I loved this post, because I'm a middle school teacher and I go back to work for the first time since my daughter was born tomorrow morning and when I get there, I will start dying a death by a 1000 questions too. Man, I would have thought they'd get better by college, but I guess not. Your students sound just like mine!

The one thing I do, is I have a place where the information that usually are asking about is located and when they ask, I just point to it. I don't know if that would work for you, if you could have up a poster with the answers to the questions people usually ask and literally just point to it, but it helps me a lot. When they know I won't talk to them about it, they usually start going to the information first, before asking me. If they do ask something that is not up there I make a sign that says, when I have time. They know this sign, I teach it to them. I also have transition times when they may not speak to me. I tell them before they start a task that I will not be available to answer questions for 3 minutes. If they come up before that 3 minutes happens I just put up my hand. I also stand still for that 3 minutes, just watching them. That is an important part, because if you're working they feel like that means they can interrupt you, but if you're just standing there watching them as they are supposed to get started, they actually get started.

Again, I don't know if any of this is relevant to you, but it's what I do with my middle schoolers. Good luck!

Laraf123 said...

I teach middle school too! I know you are looking for professors to chime in but I have to say this all sounds eerily familiar to my experiences. Except that it's the parents who are killing me with questions. Multiple emails each day. Meetings, extended conferences and phone calls. I send a weekly update and keep my webpage (with ALL the answers to their stupid questions) current daily. WTF?
And yes, when it's one parent and 5-10 minutes at a pop, it doesn't seem like it should but it does ADD UP!

MommieV said...

Thank you guys so much for the perspective. I hadn't even thought about it being an issue at the middle school level. I thought it was just because I'm at an open access community college where the students have high expectations placed on them (often for the first time) and have no idea how to react. I didn't realize how "exclusive" I sounded asking for advice from other professors, I just didn't realize it was such a pervasive feeling.

E - I'm sorry that I didn't realize it was your first day back! I haven't been keeping up on my blogs! Good luck to you today. Tears are normal. They stop eventually.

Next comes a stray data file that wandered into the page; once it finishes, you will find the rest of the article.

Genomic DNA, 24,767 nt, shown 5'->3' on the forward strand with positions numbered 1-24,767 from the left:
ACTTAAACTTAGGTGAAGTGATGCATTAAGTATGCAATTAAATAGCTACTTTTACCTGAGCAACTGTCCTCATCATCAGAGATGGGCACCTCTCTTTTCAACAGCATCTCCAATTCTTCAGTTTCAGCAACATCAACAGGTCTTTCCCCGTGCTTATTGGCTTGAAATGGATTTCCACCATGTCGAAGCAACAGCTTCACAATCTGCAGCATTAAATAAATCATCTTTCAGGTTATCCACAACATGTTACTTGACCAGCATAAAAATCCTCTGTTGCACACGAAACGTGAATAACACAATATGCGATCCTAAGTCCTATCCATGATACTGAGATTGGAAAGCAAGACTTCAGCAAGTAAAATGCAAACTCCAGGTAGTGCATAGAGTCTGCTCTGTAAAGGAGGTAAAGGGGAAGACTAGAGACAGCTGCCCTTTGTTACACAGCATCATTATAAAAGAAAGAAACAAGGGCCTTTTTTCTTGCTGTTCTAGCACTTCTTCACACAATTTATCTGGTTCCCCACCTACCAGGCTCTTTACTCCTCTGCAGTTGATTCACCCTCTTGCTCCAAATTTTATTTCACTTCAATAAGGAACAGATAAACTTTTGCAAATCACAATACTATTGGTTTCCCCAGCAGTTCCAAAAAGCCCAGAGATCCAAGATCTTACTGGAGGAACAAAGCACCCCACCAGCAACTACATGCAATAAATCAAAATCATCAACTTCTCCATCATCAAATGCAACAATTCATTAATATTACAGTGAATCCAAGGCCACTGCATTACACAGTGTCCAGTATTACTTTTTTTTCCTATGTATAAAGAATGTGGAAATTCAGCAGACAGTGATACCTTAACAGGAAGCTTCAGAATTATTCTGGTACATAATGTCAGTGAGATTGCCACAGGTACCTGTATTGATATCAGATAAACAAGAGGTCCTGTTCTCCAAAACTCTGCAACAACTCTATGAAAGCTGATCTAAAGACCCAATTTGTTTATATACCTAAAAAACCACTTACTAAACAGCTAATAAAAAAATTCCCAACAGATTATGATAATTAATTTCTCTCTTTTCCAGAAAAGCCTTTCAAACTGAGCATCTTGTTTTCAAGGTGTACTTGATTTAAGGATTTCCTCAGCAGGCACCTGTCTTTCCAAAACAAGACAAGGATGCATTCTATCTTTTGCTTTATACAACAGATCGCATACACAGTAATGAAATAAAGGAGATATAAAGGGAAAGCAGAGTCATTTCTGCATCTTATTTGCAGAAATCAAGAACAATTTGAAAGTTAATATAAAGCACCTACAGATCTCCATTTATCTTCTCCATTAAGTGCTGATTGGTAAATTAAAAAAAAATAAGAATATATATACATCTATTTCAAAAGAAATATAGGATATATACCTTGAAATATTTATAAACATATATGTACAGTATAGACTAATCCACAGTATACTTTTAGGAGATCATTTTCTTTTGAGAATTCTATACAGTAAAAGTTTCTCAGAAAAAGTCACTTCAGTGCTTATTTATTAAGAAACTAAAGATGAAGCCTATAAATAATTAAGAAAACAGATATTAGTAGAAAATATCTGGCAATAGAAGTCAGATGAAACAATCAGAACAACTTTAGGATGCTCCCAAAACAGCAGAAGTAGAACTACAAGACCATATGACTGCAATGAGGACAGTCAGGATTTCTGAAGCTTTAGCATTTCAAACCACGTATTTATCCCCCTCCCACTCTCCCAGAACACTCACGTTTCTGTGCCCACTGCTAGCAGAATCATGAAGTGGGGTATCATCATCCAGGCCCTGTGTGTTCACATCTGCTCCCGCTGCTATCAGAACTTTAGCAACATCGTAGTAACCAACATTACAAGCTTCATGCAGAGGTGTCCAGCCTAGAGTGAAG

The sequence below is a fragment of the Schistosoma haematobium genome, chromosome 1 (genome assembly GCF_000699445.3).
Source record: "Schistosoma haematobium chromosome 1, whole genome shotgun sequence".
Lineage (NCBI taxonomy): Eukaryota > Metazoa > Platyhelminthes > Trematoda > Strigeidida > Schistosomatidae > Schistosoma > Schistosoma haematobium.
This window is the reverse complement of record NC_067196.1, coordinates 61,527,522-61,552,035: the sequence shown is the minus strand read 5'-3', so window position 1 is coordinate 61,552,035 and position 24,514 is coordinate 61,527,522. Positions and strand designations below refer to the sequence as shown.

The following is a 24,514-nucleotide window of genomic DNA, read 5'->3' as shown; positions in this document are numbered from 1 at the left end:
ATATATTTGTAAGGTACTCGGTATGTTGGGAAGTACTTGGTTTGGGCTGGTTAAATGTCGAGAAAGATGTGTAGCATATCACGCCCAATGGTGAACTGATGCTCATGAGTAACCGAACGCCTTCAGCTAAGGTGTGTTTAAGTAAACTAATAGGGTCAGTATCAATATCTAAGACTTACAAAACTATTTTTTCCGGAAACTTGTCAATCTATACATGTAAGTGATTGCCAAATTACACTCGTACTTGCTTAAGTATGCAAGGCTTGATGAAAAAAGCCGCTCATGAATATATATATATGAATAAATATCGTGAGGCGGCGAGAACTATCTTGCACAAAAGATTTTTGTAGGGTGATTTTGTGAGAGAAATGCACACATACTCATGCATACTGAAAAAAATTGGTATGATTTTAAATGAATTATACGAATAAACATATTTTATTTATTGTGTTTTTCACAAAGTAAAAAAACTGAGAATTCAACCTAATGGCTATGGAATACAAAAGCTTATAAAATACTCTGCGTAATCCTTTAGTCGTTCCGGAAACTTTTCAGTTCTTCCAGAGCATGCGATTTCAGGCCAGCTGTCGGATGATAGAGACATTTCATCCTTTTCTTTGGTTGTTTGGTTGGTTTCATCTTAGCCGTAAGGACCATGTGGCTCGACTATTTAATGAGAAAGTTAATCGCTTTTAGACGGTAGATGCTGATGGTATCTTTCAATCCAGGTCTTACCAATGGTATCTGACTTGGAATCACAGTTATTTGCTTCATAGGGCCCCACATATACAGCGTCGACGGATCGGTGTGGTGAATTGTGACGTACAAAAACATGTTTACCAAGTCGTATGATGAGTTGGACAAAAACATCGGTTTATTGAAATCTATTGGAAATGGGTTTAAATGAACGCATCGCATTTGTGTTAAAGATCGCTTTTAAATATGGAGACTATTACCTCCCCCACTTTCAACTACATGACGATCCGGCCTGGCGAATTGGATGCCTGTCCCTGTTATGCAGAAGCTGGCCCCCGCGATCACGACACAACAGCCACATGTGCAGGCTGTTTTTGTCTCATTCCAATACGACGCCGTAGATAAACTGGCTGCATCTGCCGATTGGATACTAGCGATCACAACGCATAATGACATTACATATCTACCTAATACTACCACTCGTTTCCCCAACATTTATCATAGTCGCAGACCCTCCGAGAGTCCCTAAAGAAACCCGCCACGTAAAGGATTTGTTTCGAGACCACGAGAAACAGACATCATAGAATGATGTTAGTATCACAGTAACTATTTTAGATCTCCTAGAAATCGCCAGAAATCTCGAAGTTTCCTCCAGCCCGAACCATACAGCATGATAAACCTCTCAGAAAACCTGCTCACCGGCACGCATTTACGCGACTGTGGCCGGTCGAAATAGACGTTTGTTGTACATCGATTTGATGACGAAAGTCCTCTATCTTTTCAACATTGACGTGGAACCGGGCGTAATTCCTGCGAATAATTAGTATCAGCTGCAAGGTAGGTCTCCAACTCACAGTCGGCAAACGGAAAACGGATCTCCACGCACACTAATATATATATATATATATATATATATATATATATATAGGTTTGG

Selkie Mom said...

I teach high school and run into the same problems. One thing that helped me was being proactive with FAQs - I am sure you have a detailed syllabus but maybe also include FAQs you received from previous years. This way you can say - look at your syllabus. Don't answer the question if it is on the syllabus so they start looking for the answer themselves. The other thing is to give them a weekly feedback form to fill out at the end of class - they can ask questions or tell you if they are confused. I place a section in it that makes my students tell me when they are going to find the info whether it is on their own, peers or during office hours. I would also have a detailed website that you can also refer them too. be consitent and you won't feel overwhelmed with questions. I know how frustrating it is when the kids could do their own research and find the answer.

As far as tenure, I agree you want to show that you have rigor in your class but that you are also a good teacher. Providing opportunities for feedback and communication will always look good for you. And giving them a structured way to do this will help you all. It has helped me so much so that now I can enjoy being a teacher without feeling like a babysitter. Not everyday is perfect but the best thing about kids/young adults is that evryday is a new day.

Serifm said...

It's not just the community college level. I've heard this from friends who teach in low income high schools and Ivy League colleges. Teachers are being pestered. to. death. The best thing you can do for your students is to be consistent, whatever you decide. If you aren't consistent, they HAVE to keep asking questions because they never know if you mean what you say. It encourages them to keep doing the very thing you hate.

My favorite high school teacher had a real problem with bodily functions. She had a hard and fast rule that if you bled, vomited or farted in her class (and she caught you) you'd be suspended. We all kind of thought she was joking...until she proved she wasn't. She suspended a kid who was fooling around with a compass and stabbed himself. She was hardcore, but she was consistent. And we loved her.

Jet Harrington said...

I am right there with you, V. The comments above say great things, about being consistent, about INSISTING on your transition time, about having resources you can point them to (sometimes literally).

Students do not need you to be their friend - they need you to be their professor. They are learning chemistry from you, but they are also learning how to BE in the world, how to find the answers they need, what resources they can trust, WHO they can trust. They will respect you if you are consistent with them. Even if you are a hard-ass about some things - sometimes especially if you are a hard-ass about things - you will be well-liked teacher if they respect you. Well, and if they learn something.

These same things apply to parenting - being consistent, supporting w/o being a helicopter, giving opportunities for success by creating an environment with room to learn and grow.

Sounds like you are doing a great job figuring out what boundaries are important to YOU and now the task is to communicate those boundaries clearly to your students. You won't hurt your chances at tenure by being professional, clear, and consistent. Good luck!